Conflicts Between Liberty & Equality in Pre-Civil War America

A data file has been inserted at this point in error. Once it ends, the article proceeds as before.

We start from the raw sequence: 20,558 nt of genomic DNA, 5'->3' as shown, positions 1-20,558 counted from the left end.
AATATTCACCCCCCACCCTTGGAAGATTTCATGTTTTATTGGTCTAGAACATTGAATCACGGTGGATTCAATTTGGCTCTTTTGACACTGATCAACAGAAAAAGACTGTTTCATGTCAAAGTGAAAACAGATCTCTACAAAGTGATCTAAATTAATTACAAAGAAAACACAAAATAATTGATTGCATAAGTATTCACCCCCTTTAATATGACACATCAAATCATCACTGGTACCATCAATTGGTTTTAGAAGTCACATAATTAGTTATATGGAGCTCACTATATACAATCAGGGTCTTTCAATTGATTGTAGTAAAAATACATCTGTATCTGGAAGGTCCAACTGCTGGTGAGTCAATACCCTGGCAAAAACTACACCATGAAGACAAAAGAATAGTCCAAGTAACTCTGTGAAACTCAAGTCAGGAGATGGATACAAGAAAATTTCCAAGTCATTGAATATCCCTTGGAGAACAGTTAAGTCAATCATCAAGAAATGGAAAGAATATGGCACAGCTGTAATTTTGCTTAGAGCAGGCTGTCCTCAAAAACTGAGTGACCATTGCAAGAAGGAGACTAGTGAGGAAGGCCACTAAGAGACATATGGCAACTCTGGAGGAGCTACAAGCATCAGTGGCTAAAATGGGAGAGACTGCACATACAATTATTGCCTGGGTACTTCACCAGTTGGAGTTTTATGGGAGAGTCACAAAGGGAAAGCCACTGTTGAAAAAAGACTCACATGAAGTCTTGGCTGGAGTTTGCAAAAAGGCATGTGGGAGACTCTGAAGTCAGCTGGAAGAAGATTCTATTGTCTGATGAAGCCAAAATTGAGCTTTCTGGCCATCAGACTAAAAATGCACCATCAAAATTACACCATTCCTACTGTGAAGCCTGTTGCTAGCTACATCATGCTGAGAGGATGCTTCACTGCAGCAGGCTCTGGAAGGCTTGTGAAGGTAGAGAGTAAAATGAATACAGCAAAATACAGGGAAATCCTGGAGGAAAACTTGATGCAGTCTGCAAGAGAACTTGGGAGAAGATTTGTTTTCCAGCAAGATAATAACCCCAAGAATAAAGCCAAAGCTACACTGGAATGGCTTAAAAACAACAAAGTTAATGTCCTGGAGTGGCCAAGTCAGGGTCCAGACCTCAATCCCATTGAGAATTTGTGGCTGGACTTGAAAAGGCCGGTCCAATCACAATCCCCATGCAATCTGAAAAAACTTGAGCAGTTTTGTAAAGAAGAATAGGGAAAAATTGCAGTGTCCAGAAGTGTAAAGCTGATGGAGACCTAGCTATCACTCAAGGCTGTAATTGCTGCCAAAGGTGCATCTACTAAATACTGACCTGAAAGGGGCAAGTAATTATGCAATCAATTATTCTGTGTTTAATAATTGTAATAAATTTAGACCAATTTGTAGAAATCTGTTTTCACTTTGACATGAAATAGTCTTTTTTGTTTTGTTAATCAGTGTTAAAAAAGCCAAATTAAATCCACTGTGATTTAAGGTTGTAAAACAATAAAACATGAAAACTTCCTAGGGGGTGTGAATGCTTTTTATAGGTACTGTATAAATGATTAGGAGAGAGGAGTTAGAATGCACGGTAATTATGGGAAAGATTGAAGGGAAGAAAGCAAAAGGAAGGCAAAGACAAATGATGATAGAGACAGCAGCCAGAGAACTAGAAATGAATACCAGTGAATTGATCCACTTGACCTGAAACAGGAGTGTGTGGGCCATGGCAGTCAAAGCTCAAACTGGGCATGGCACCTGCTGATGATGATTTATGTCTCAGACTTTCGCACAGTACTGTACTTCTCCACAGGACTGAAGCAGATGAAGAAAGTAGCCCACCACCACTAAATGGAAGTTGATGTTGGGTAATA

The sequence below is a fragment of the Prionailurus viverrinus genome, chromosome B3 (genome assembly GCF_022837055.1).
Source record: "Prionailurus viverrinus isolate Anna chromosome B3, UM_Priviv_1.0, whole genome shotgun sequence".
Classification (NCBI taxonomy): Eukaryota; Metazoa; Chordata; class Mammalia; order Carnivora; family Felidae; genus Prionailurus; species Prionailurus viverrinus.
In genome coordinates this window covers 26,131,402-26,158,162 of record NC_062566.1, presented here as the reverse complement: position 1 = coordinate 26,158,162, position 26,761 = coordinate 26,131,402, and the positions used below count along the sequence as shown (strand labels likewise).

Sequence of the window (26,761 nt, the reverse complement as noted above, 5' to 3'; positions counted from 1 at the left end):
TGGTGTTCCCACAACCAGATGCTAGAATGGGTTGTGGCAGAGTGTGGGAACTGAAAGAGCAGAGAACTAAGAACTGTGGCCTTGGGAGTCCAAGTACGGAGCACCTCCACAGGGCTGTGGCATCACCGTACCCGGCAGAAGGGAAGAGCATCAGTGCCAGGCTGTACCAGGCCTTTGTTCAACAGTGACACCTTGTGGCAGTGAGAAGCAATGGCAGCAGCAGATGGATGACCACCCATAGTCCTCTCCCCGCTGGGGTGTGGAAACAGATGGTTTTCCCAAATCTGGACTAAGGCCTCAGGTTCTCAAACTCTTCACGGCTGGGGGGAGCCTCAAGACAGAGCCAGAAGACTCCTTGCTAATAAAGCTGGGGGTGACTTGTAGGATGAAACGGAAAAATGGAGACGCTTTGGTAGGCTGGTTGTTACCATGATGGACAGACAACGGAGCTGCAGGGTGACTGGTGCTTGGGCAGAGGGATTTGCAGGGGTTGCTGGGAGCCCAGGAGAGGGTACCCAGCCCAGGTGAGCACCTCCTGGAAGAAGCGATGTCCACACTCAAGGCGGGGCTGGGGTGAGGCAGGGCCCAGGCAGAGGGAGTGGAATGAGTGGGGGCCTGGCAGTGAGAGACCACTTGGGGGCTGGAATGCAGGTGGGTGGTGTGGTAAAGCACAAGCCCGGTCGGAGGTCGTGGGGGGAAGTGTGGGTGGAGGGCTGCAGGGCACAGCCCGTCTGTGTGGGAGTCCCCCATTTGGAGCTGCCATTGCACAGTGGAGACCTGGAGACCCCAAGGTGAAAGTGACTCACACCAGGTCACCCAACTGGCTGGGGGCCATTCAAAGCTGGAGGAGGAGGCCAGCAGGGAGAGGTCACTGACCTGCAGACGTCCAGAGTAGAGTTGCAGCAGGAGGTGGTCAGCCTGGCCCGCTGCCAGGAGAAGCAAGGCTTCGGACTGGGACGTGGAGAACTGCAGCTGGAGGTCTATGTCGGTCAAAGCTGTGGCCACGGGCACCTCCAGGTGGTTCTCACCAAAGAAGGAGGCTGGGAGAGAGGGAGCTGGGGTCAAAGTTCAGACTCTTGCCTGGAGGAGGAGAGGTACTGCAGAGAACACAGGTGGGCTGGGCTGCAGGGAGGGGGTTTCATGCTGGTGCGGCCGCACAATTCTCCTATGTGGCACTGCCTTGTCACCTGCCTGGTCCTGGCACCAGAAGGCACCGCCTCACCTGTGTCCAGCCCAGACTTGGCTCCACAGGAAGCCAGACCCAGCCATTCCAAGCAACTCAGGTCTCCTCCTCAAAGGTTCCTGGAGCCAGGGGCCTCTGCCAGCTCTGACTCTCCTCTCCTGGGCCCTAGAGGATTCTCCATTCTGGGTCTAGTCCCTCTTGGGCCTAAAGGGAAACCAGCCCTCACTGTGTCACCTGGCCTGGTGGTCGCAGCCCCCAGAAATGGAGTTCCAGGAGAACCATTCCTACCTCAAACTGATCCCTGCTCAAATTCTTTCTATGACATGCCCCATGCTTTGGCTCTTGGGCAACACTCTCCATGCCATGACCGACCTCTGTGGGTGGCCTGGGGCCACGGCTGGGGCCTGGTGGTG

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​The conflicts between liberty and equality in America have ranged between minor disagreements to full-out war. The most obvious contingent in the struggle between liberty and equality is slavery, but there was also friction in the women’s suffrage movement and various other attempts to provide equal rights under the law. ​While slavery in the United States always had its opponents, it wasn’t until 1787 that these detractors started to cause real obstacles for slave owners. During the Philadelphia Convention of 1787, one of the issues raised was whether slaves would be counted as part of the population in determining representation in the United States Congress or considered property not entitled to representation. In a head-to-head battle for power between the generally abolitionist northern states and the generally pro-slavery southern states, compromises of ½ proposed by Benjamin Harrison and ¾ by several New Englanders were rejected with the consensus finally agreeing on a 3/5 compromise proposed by James Madison. The 3/5 Compromise carried a heavy political toll in early America and gave the southern states a distinct political advantage until the abolition of slavery in 1865 with the ratification of the 13th amendment to the US Constitution. ​Most northeastern states abolished slavery due to influential local campaigns. The settlement of newer Midwestern states by Yankees and Northerners established abolition in these new states as well. After Pennsylvania abolished slavery in 1781, the Mason-Dixon line became the line of demarcation between the free northern states and the slave states of the south. The invention of the cotton gin in 1793 by Eli Whitney caused the slave trade in the southern US to expand and become a central driving force in the southern economy. Lands acquired after the Mexican-American War ended in 1848 raised the issue of slavery in these new territories. Once again, another compromise was reached whereby the occupants of the new...
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